My mom used to lock me outside.
“A boy your age ought to be outside,” she’d say, slamming the door as I stumbled into the oppressive summer heat.
She’d had enough, probably.
Or maybe not enough of something else. She was always asking for peace and quiet, so maybe it was that?
I remember trying the screen door, finding it locked, then looking around my lawn as if it might offer some kind of support.
“Nope, we’re stuck out here, too,” it seemed to say.
We lived in a small neighborhood filled with old people. There was a kid around the corner whose parents refused to let him play with me because my family was “too rich.”
We weren’t rich.
For the most part, I rode my bike around aimlessly, or wandered through the woods, or looked for anything that could spark my imagination.
I didn’t play sports until much later in life.
I was never working on “my game.”
Instead, I was always telling myself stories and inventing and acting out fiction.
The forest behind the house was filled with ghosts. Or stone golems. Or werewolves. The lightning bugs that drifted upward and speckled the yard in yellow lights were spinning galaxies and planets that I navigated through in my space ship.
The statement “My mom locked me out of the house” might raise an eyebrow or two these days, but these formative years spent outside weren’t bad.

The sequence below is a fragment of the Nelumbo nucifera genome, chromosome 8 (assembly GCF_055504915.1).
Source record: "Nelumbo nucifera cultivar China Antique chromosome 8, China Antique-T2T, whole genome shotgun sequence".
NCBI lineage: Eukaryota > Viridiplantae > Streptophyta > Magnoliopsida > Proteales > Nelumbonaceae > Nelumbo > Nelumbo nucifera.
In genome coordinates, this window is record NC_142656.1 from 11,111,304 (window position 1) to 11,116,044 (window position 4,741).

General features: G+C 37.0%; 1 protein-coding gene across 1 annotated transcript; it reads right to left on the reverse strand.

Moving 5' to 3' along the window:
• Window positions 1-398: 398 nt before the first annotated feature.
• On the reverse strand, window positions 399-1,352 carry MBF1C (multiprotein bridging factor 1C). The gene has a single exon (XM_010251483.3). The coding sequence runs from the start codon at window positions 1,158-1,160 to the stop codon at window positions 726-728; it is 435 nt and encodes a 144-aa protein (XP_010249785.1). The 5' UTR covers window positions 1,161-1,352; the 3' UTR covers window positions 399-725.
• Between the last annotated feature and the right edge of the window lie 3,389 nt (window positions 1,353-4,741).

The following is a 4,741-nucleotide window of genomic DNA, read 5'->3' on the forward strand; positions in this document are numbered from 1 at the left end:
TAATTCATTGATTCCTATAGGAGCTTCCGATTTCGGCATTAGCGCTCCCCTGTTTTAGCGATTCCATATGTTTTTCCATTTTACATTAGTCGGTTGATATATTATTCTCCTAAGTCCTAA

There was one overwhelming emotion in my childhood, though — an undercurrent that flowed beneath everything I did, especially in the summer.
I had nothing to do.
And having nothing to do led to everything that I love.
I worry about my kids sometimes. All kids really — these never-bored human beings who are constantly connected, constantly engaged with something, watching something, getting little tiny dopamine hits all day long.
If I hadn’t been bored, I’d have never have picked up the guitar and strummed out my first few clunky chords.
If I hadn’t been bored, I’d never have written my first short story, or hidden around the corner from adult conversations, recording them in my notebook or read a mountain of science fiction books that shaped my ideas about the wondrous world around us.
Fast forward over a decade and these activities as so cherished I am uncertain how I could cope with the trials of life without them.
Being bored is the catalyst to all creativity.
I don’t know when we became afraid of this idea, but it happened. I get it. It can be scary to stare down the inner workings of your own mind, to find far less or far more there than you anticipated, but if you stay there a little longer, past the uncomfortable part, you might hear the small glimmer deep inside you that whispers:
Play the piano.
Write a poem.
Ride your bike.
Do anything besides drag your thumb a fraction of an inch down a touch-sensitive screen, searching for likes and fulfillment from a piece of software that only wants to sell your data to advertising firms.
Instead, choose to be bored.
Lock your kids outside.
Lock yourself outside with them.
A version of this post was previously published on CourierNews.com and is republished here with permission from the author.
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